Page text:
MILWAUKEE — It’s mid-August, blazing hot and sunny, and Allan Plato sits and knits.
Some people would call Allan burly. He puts it another way. “I’m Big Fat Al,” he said by way of introduction.
Ask him how he is and he says what he usually says: “I’m nice.”
The kids who get the caps he knits certainly think he is. So do the cancer patients. Their heads, bald from chemo treatments, get cold.
Those caps come in handy. Hundreds of caps have gone to wiggly newborns in hospitals. Some of Allan Plato’s hats have gone to soldiers in Afghanistan, too — sent there by a veterans organization.
“There’s caps of mine in Florida. There’s some in Colorado.”
Plato is 80 years old and has been knitting for the past three years — almost continuously, if you ask his wife, Joan.
He saw his daughter-in-law, Kim Plato, knitting on a round loom, looping yarn over pegs and then scooping the loops over the peg. Kim saw him watching her at work. One day, she presented him with a loom.
Allan got right to work. Ever since, his days follow this rhythm — up by 8:40 a.m. at his Muskego home, with its “Elephant Crossing” sign amid a bed of snapdragons out front.
His wife has collected elephant figures ever since Allan gave her a pair on their honeymoon 56 years ago. Now they nearly take over the house — and some of them wear caps made by Allan.
Allan says he is not an early riser, but he is at work by 9. The television goes on to an easy listening music station, and the knitting begins.
He had heart surgery six years ago — bypass and a valve replacement — and he has chronic obstructive pulmonary disease..
“If I walk 100 yards or so, I gotta rest. I get winded early,” he said.
He gets his yarn from Walmart — “they got the best buy on it,” he said. His favorite brand is called Red Heart. People bring him yarn, too. They bring it in boxes and big plastic bags — new or left over. They know Allan Plato will loop his way through it.
Does he do this every day?
“No,” he said.
“Just about every day he does some,” Joan said. “Very few days that you don’t do knitting.”
He doesn’t fight that idea. He keeps knitting.
3 caps a day
Generally, he makes three caps a day, and gets a start on a fourth. If you add it all up, and carry the one, that makes — well, Allan doesn’t really care how many caps he’s made these past three years.
“Probably a couple thousand,” he said. “I don’t know.”
And he doesn’t really care who gets them, he says. “You want one? Take a couple.”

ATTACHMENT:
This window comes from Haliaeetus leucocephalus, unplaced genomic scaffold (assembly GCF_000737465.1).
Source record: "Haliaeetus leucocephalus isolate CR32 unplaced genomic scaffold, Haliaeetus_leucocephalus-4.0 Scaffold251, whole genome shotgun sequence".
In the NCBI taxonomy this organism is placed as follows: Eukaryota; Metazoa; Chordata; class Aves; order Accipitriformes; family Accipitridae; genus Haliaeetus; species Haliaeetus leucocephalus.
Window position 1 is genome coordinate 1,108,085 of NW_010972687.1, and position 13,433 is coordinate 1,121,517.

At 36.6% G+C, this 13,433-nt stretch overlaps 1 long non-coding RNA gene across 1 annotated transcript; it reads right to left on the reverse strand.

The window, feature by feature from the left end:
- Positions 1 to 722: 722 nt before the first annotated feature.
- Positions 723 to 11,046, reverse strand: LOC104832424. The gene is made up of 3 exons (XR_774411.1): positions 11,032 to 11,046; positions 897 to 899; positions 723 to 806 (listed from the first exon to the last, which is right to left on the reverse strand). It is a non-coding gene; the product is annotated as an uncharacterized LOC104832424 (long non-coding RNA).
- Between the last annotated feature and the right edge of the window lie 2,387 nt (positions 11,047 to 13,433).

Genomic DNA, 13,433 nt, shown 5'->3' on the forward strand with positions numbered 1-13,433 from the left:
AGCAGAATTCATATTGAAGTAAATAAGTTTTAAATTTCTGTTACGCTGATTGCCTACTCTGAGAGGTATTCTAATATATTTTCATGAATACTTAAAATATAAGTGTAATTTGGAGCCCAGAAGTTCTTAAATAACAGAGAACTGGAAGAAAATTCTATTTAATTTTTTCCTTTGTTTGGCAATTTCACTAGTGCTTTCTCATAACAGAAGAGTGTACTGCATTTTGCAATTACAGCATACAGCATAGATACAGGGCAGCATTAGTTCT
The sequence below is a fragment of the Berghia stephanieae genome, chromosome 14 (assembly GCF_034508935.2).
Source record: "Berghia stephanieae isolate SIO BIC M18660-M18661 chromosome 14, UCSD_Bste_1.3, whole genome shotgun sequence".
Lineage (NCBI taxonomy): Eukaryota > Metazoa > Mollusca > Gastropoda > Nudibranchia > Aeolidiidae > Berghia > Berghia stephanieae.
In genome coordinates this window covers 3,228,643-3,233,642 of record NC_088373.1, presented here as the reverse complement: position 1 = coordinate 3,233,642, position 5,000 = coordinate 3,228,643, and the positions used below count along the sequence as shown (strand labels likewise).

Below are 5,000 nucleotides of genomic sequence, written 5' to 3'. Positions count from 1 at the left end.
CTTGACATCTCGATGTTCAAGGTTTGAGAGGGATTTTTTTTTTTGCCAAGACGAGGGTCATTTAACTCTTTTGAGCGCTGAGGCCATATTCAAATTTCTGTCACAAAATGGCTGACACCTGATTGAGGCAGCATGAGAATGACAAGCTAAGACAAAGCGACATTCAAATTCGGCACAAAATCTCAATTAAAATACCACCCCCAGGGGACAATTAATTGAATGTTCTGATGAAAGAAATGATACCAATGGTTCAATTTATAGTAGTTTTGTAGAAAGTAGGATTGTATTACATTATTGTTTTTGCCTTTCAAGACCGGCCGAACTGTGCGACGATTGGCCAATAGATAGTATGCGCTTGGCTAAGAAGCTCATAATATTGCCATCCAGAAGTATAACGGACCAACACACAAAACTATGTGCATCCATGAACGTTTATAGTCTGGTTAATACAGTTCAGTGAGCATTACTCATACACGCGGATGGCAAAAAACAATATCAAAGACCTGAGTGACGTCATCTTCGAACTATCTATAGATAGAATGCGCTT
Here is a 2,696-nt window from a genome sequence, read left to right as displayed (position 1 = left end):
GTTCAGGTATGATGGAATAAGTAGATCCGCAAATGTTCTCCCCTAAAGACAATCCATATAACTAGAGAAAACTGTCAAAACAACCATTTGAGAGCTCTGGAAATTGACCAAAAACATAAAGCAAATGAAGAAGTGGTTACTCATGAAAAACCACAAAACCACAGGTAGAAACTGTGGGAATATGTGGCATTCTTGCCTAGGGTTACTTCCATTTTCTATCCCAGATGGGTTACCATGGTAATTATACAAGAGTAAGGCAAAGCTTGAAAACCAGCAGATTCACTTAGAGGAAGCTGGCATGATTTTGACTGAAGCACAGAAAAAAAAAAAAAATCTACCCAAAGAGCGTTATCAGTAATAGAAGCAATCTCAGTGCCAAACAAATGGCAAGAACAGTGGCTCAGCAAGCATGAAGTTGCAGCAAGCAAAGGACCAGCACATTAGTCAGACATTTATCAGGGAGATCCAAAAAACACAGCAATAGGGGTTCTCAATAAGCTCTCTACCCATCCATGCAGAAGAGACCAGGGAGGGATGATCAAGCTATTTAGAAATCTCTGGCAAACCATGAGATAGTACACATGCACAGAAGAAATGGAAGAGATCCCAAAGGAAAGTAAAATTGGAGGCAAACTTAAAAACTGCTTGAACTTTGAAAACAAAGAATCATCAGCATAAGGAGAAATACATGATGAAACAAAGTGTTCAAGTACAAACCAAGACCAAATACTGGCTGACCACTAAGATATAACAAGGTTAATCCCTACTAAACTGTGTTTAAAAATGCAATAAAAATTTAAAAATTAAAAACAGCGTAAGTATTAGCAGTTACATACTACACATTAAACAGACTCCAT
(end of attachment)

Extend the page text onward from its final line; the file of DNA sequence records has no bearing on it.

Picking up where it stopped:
The caps for the newborns — and there are a lot of those caps — are tassel-free (which is a shame because, as Joan says, “He really does a nice job on the tassels.”)
This is because Al worries. “I’m afraid they might come off. I’m afraid the babies might swallow a piece of yarn. So they don’t get no tassels.”
Newborn caps have gone to Columbia-St. Mary’s, Elmbrook Memorial Hospital and St. Mary’s Hospital in Duluth, Minn. — passed along through acquaintances.
Every Christmas, the “cap and mitten tree” at their church, Hales Corners Lutheran, gets 100 caps. His deer-hunter sons asked for and received blaze orange caps — for themselves and hunting buddies.
Joan carries a bag of caps in the trunk of her car. You never know. She goes to the local Y every day, and her friends often find a need for a cap. They don’t bother to ask if she has one. They know she does.
“I have friends on social security,” Joan said. “They don’t have a lot of money. At Christmastime, they come and get caps for gifts. They don’t have much, but they want to do something.”
Last year, Allan heard about two classes of kids learning English. He got a call for more than 50 caps for them. It was a challenge to get them done before the holidays, but he got it done.
There were the homeless kids that a local Home Depot invited for a holiday event. His daughter-in-law, who worked at Home Depot, asked him if he could make some caps. He did, for two years, dozens of caps. Those kids were surprised. They didn’t expect to be able to keep the caps.
“I don’t care where they go,” Allan said of his caps. But he does keep the hand-drawn cards from kids thanking him. There are stacks of them.
“Dear Secret Santa,” one begins.
“I liked the present that you gave us, and my mom told me I’m lucky to have that hat to keep me warm.”